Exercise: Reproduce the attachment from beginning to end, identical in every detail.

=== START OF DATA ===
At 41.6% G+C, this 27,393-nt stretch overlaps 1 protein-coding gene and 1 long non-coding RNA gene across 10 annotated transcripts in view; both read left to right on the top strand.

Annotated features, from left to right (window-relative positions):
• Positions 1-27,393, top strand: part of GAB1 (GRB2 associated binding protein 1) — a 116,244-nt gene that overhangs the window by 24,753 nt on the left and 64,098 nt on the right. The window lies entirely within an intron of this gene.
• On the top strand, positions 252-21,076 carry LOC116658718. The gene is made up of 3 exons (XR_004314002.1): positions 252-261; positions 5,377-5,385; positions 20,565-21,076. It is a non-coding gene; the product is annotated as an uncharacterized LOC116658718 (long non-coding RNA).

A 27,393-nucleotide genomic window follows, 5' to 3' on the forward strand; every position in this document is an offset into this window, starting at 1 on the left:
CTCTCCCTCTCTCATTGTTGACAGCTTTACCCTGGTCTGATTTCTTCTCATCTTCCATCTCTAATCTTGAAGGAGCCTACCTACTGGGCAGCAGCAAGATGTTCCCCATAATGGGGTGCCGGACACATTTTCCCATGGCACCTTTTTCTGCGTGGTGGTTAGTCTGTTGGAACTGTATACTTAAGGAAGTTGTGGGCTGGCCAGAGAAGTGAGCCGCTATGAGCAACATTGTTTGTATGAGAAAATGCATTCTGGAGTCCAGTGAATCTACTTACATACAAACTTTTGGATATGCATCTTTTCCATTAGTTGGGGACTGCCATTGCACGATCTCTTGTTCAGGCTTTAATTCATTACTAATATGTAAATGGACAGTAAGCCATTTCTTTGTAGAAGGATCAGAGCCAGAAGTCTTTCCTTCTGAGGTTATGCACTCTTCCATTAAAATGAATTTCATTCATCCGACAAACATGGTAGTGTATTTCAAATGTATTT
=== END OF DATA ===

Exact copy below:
At 41.6% G+C, this 27,393-nt stretch overlaps 1 protein-coding gene and 1 long non-coding RNA gene across 10 annotated transcripts in view; both read left to right on the top strand.

Annotated features, from left to right (window-relative positions):
• Positions 1-27,393, top strand: part of GAB1 (GRB2 associated binding protein 1) — a 116,244-nt gene that overhangs the window by 24,753 nt on the left and 64,098 nt on the right. The window lies entirely within an intron of this gene.
• On the top strand, positions 252-21,076 carry LOC116658718. The gene is made up of 3 exons (XR_004314002.1): positions 252-261; positions 5,377-5,385; positions 20,565-21,076. It is a non-coding gene; the product is annotated as an uncharacterized LOC116658718 (long non-coding RNA).

A 27,393-nucleotide genomic window follows, 5' to 3' on the forward strand; every position in this document is an offset into this window, starting at 1 on the left:
CTCTCCCTCTCTCATTGTTGACAGCTTTACCCTGGTCTGATTTCTTCTCATCTTCCATCTCTAATCTTGAAGGAGCCTACCTACTGGGCAGCAGCAAGATGTTCCCCATAATGGGGTGCCGGACACATTTTCCCATGGCACCTTTTTCTGCGTGGTGGTTAGTCTGTTGGAACTGTATACTTAAGGAAGTTGTGGGCTGGCCAGAGAAGTGAGCCGCTATGAGCAACATTGTTTGTATGAGAAAATGCATTCTGGAGTCCAGTGAATCTACTTACATACAAACTTTTGGATATGCATCTTTTCCATTAGTTGGGGACTGCCATTGCACGATCTCTTGTTCAGGCTTTAATTCATTACTAATATGTAAATGGACAGTAAGCCATTTCTTTGTAGAAGGATCAGAGCCAGAAGTCTTTCCTTCTGAGGTTATGCACTCTTCCATTAAAATGAATTTCATTCATCCGACAAACATGGTAGTGTATTTCAAATGTATTT